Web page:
MIKE: I understand.

WAYNE: Because I might have hurt her. I used to tell her that. I was afraid for her, for... everyone. And I could really hurt her and I might do that and... I'd rather be dead than do that.

MIKE: How'd you find Loni, after you died?

WAYNE: I talked to her girlfriend. And her girlfriend talked to her. Her girlfriend talked to her about me, about seeing me, about talking to me.

MIKE: But you were already dead. At that time, is that right?

WAYNE: No. I talked to her before. Before I went home that night. Before I died. Before I... killed myself?

MIKE: And the girlfriend went and talked to Loni?

WAYNE: Yeah, I saw her go on the bus. And I went along.

MIKE: So how'd you find Loni? Weird, isn't it, Wayne?

WAYNE: I don't know. I... well I guess the logic of it is, if those guys can be in me, then I guess I went into her friend. And she took me along in the bus.

MIKE: But how did you find her friend? She was on the bus, you saw her go. Right?

WAYNE: I don't know.

MIKE: Think about it. Think back. When you od'd... can you remember coming out of your body?

WAYNE: Yeah, I think so. And the girlfriend didn't live very far away, because she was by the college. There, up close to the mountains. So I went... I don't know how I got there... I just went there. I thought it... and I went. I went to where she was. She was... sleeping.

MIKE: Loni was sleeping? Or the friend?

WAYNE: The friend. Anyway, I just sort of laid down. it felt like I laid down with her. And then it was... okay.

MIKE: Then when did you see Loni? Not too long?

WAYNE: No, it was real soon.

MIKE: So you went with her to see Loni?

WAYNE: I did! Oh, I did! I did. Oh!

MIKE: It's called love, Wayne. It's called love. it's okay, go on; what happened? Loni, keep watching.

WAYNE: Loni's friend came. She was already married and she came to Loni... She went to Loni's place 'cause she was worried, the friend was worried. She'd had an experience in college she couldn't tell anybody else about. She was real worried and Loni was the only one she could talk to about it. And Loni was real, at the time she was a real straight chick. (laughs)

LONI: (laughs)

WAYNE: (laughs) Oh ! (sigh) God knows why she... why she was so straight. But she was a real Bible-thumper in those days.

LONI: Awwwww.

WAYNE: But this lady, she was really having a hell of a time. She had six kids and her old man was an alcoholic... real bad. And the mother, this lady, was trying to... geez, I can see her face as clear as day... she was trying to make it through college before the old man kicked the bucket, so she could support her kids.

MIKE: Mm-hmm.

WAYNE: She had been without love for a very long time. And while she was at college, she formed a... a relationship with a, a girl... and they had a lesbian experience. Ana the woman, Loni's friend, was so shook up about it that she thought she was gonna lose her mind. And she was afraid to tell anybody about it... she was afraid to repeat it. She was scared that her kids were gonna starve to death because the man, the husband she was with, was arthritic. Arthritic, plus an alcoholic, and there was no way... he was gonna have to quit his job... he couldn't handle the tools anymore that he made his living by. So she was really scared and went to Loni. And Loni was shocked, but she heard her out... you know, she really listened to her.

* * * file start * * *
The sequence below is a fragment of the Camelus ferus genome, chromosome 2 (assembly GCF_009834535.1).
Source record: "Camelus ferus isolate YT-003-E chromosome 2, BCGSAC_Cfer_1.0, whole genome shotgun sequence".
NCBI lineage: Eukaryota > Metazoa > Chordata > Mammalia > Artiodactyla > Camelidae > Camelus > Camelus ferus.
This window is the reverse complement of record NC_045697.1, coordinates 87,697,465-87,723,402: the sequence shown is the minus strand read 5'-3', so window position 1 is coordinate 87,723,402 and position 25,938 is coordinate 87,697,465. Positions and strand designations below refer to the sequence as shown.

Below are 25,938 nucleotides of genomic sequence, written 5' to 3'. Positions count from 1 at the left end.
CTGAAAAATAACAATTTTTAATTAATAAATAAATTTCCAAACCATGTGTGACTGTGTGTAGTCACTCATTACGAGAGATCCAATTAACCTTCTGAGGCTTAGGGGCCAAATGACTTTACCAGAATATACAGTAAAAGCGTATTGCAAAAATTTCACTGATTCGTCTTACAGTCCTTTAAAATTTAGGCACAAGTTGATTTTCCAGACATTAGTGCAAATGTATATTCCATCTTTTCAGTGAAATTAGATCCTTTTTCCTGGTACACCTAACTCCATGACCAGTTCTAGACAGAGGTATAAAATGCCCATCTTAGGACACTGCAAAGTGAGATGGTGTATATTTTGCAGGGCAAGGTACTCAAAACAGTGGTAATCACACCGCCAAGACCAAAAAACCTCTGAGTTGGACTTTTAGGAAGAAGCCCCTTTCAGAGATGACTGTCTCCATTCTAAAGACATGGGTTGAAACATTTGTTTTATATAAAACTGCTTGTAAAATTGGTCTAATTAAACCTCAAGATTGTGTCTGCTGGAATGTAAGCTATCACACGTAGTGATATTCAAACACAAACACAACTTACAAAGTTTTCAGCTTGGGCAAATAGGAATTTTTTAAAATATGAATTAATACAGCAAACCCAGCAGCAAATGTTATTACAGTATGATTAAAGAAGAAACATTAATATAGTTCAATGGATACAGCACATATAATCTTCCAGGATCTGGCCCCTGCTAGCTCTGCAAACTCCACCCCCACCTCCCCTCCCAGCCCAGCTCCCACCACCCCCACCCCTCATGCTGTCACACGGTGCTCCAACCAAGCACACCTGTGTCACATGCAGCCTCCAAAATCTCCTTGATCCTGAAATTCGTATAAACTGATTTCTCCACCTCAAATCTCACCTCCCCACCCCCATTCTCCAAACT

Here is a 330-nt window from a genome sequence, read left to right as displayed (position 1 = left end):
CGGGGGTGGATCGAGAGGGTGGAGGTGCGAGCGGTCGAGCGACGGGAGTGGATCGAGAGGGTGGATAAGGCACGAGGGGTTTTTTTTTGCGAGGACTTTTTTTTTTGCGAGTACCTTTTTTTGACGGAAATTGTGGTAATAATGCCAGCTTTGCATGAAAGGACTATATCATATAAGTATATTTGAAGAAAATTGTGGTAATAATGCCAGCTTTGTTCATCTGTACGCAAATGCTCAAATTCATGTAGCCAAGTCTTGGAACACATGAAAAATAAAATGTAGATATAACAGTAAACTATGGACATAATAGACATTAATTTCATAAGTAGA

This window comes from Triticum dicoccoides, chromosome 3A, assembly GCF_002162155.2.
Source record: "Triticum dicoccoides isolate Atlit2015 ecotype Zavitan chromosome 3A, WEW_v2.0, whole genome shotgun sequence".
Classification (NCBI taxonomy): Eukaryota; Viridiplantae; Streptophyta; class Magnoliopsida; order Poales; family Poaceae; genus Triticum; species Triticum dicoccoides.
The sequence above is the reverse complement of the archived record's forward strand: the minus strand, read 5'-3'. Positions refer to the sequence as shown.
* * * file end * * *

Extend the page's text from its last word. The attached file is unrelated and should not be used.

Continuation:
MIKE: Yes. Yes.

WAYNE: Loni rocked her and said... Christ! I haven’t even thought about that in years... Loni told her friend she was no more a lesbian than she was, that she'd just been without love for so long and just needed somebody to hold her. And Loni did. They cried and cried. Then she told Loni later that day about I had talked to her about.

MIKE: It helped her to talk about it, didn't it, Wayne?

WAYNE: Oh yeah. It really did.

MIKE: What happened next, Wayne?

WAYNE: Well, while they were holding each other and rocking back and forth, I guess I just sort slipped right in there.

MIKE: (laughs) You sly little devil. Just sort of slipped in there, huh?

WAYNE: How did I do that?

MIKE: You tell me.

WAYNE: I mean, how can I? What lets me? Does she let me?

MIKE: Not directly, Wayne. Everybody has an aura, a sort of shield which prevents sly little devils like yourself from... "just sort of slipping in there." But that shield can be weakened by any number of things. Drugs, alcohol, trauma, stress, fear, even excessive compassion can open up your shield and make you ripe for someone to enter. In your case, you were under immense fear and trauma at seeing your buddies killed. You had no protection at all and they flocked in.

WAYNE: They had no place else to go.

MIKE: Oh, they could have gone to the light right then. But they were killed suddenly and hardly knew they were dead. And they wanted to help you. So they stayed around. In Bernie's case, it was the compassion and shock of the boy who drug him from the water that opened up the way. Getting drunk or stoned on drugs is another way. Becoming attached to another person so much that even “death do ye not part” will do it also. In Loni's case, her shields were down as she comforted her friend, and you...